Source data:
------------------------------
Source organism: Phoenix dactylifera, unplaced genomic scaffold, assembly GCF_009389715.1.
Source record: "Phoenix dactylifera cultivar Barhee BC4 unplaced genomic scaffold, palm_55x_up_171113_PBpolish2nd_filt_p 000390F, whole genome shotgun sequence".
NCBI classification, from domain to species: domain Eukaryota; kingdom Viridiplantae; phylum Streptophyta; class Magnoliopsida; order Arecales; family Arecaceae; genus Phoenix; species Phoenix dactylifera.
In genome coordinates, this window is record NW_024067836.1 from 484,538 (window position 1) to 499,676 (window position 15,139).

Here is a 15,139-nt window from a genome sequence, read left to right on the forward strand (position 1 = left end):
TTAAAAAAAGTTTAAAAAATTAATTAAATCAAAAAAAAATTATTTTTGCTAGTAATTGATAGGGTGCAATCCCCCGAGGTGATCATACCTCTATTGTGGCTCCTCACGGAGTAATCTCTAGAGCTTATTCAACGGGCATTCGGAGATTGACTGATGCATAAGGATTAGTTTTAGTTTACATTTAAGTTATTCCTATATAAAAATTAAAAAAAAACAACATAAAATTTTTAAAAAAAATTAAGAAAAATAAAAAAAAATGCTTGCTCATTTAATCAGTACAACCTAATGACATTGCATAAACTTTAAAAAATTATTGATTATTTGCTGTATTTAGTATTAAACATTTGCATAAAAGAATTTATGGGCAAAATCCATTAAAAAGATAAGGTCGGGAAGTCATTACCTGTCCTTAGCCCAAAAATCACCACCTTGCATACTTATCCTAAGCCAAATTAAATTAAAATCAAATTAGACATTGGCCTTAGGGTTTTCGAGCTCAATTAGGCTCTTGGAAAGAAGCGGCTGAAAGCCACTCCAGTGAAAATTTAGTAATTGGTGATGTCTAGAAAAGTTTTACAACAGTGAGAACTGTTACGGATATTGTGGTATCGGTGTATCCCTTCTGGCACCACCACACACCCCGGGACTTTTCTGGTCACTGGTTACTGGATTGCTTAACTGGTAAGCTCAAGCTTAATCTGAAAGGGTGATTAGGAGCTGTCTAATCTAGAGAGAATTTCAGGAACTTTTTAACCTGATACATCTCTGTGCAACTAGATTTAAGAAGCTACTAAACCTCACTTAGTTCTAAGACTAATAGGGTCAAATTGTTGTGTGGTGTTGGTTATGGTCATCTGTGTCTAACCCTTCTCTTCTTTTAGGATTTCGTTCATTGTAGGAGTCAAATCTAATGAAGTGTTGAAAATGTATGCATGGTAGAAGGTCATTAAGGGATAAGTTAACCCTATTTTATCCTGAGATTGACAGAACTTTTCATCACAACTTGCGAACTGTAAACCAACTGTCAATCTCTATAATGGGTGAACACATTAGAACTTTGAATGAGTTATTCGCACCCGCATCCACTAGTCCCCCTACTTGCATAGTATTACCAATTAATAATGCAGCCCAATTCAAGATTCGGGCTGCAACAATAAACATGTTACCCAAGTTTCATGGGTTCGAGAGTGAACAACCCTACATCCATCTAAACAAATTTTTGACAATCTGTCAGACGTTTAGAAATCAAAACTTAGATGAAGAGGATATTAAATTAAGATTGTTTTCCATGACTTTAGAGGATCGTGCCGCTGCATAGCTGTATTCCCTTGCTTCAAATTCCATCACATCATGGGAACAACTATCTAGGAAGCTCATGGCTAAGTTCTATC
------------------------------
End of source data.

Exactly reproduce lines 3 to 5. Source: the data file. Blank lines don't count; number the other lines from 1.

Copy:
NCBI classification, from domain to species: domain Eukaryota; kingdom Viridiplantae; phylum Streptophyta; class Magnoliopsida; order Arecales; family Arecaceae; genus Phoenix; species Phoenix dactylifera.
In genome coordinates, this window is record NW_024067836.1 from 484,538 (window position 1) to 499,676 (window position 15,139).

Here is a 15,139-nt window from a genome sequence, read left to right on the forward strand (position 1 = left end):